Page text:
Preparing for a total hip replacement often begins several weeks prior to the actual surgery. Emphasis is placed upon the individual maintaining good physical health before the operation. Upper body strength becomes important for the ability to use a walker or crutches after the operation.
Before surgery the person will be scheduled for an appointment for preadmission testing usually consisting of:
Blood work/Urine test- A blood transfusion is often necessary after hip surgery. One option is autotransfusion after surgery. In this case, the person may wish to donate several pints of blood prior to surgery. In the event that blood transfusion is needed, the individual will receive his or her own blood. This is called autologous blood donation. The first donation must be given within 42 days of the surgery and the last no less than seven days before surgery.
When donating blood, the individual must be healthy, without a cold, flu or infection. This is to reduce the chances of the person becoming ill with the same illness when the blood is transfused at the time of surgery.
Various other tests such as a complete blood count may be used with the blood work to finalize the "all clear" for surgery. The physician may order blood tests and urinalysis two weeks before surgery to make sure that a urinary tract infection is not present. Urinary tract infections are common, especially in older women, and often go undetected.
EKG- Provides information regarding the condition of the heart for surgery.
Chest x-ray - Provides information about the respiratory status of the individual.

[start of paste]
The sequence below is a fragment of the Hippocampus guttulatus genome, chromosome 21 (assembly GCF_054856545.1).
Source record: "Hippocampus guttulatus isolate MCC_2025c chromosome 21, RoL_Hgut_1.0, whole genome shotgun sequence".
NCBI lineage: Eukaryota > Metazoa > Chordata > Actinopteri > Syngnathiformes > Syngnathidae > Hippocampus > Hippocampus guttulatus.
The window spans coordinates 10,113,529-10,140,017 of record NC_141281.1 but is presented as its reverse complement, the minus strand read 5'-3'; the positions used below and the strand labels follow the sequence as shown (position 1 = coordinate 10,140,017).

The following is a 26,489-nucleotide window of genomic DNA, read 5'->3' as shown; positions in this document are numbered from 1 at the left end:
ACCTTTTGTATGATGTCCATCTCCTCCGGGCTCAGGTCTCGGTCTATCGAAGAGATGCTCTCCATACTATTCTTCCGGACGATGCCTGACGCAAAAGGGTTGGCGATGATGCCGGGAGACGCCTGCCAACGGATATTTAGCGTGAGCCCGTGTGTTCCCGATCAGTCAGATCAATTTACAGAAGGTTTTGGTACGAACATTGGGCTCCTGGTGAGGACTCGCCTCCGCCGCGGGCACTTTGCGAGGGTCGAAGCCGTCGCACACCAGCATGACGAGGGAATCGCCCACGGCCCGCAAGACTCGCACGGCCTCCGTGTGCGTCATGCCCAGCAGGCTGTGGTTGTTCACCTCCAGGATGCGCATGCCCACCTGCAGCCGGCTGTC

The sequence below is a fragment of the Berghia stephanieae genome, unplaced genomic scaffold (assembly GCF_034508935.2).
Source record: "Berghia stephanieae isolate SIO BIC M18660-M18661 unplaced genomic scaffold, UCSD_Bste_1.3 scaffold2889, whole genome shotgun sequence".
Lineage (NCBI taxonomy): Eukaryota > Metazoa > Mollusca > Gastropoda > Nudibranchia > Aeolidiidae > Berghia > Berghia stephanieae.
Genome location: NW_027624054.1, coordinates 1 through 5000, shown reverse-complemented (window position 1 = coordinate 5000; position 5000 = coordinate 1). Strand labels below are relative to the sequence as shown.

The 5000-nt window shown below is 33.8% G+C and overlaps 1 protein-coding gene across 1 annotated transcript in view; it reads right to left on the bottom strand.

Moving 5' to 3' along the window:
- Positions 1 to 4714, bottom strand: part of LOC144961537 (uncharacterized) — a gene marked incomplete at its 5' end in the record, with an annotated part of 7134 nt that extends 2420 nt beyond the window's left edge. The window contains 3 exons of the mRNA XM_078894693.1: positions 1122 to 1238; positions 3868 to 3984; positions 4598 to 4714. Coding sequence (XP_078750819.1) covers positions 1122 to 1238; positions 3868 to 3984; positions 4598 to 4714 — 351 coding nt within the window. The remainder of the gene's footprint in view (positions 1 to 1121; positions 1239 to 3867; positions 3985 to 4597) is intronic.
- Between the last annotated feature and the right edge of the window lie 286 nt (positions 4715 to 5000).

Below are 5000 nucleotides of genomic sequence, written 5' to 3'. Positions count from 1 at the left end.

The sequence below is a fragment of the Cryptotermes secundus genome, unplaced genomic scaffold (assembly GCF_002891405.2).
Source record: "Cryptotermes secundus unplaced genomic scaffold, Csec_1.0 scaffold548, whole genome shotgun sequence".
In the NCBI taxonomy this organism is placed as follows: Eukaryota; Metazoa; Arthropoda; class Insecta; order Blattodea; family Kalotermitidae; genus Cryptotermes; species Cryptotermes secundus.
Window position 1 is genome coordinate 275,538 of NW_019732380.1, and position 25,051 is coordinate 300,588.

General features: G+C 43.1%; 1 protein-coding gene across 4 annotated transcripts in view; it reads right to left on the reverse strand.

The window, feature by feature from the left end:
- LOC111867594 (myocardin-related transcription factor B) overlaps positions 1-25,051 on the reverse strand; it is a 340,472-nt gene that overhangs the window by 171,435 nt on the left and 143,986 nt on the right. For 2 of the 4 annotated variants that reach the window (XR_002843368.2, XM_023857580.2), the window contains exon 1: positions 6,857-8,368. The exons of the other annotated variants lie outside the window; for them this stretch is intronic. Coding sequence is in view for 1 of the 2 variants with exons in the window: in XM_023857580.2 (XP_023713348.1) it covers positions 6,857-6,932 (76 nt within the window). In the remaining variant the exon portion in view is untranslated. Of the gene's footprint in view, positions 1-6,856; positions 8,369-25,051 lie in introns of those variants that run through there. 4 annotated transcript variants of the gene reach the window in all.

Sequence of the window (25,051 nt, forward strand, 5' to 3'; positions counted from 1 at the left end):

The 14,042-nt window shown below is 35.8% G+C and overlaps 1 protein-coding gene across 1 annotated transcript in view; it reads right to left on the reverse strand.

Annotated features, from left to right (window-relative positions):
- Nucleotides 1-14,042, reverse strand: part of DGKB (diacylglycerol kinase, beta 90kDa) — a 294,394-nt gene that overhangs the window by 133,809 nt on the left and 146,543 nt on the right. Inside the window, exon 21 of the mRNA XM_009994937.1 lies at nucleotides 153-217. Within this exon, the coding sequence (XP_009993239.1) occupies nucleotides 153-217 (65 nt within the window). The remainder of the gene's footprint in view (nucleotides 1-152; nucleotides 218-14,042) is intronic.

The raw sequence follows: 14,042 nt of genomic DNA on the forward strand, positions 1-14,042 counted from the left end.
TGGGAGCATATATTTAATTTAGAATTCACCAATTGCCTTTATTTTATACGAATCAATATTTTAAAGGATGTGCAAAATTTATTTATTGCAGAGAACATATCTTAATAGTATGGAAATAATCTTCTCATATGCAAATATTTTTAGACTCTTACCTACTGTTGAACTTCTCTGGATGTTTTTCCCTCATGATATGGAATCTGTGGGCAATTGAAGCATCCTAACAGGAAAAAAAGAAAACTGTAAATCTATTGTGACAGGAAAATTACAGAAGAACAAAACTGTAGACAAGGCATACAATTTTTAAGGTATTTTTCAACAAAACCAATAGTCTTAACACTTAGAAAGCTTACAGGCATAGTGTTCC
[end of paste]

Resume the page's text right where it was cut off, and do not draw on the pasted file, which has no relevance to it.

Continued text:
Anesthesia consult- An anesthesiologist (a medical doctor specializing in anesthesia) explains what types and options of anesthesia are available for hip surgery. The anesthesiologist will also advise about taking routine medications on the day of surgery.
Assessment by a member of the nursing staff- The nurse meets with the individual to explain and describe nursing care prior to and after the surgery.
Assessment by a social worker- The social worker assesses the needs of the patient regarding special equipment and /or services needed upon discharge and will provide a list of community resources available to meet these needs once the patient is discharged from the hospital. A social worker is also available to plan an extended period of recovery within the hospital if necessary.
Assessment by a physical therapist and an occupational therapist- These two members of the rehabilitative team provide preoperative education to help prepare for the surgery. The physical and occupational therapists can assist with preoperative programs which may include exercises as well as arranging for special equipment such as walkers, canes, and reaching aides that may be needed after surgery.
Other preparations- Some individuals may be asked to have a dental checkup if they have not had one recently. Addressing dental problems before hip replacement can prevent infections that might affect the new joint. The person undergoing surgery for total hip replacement will be given specific instructions regarding eating and drinking before surgery from the anesthesia department. The physician, anesthesiologist, and nursing staff will need a list of all prescription and non-prescription medications being taken. At the discretion of the surgeon, aspirin or aspirin-containing medications may be discontinued two weeks prior to surgery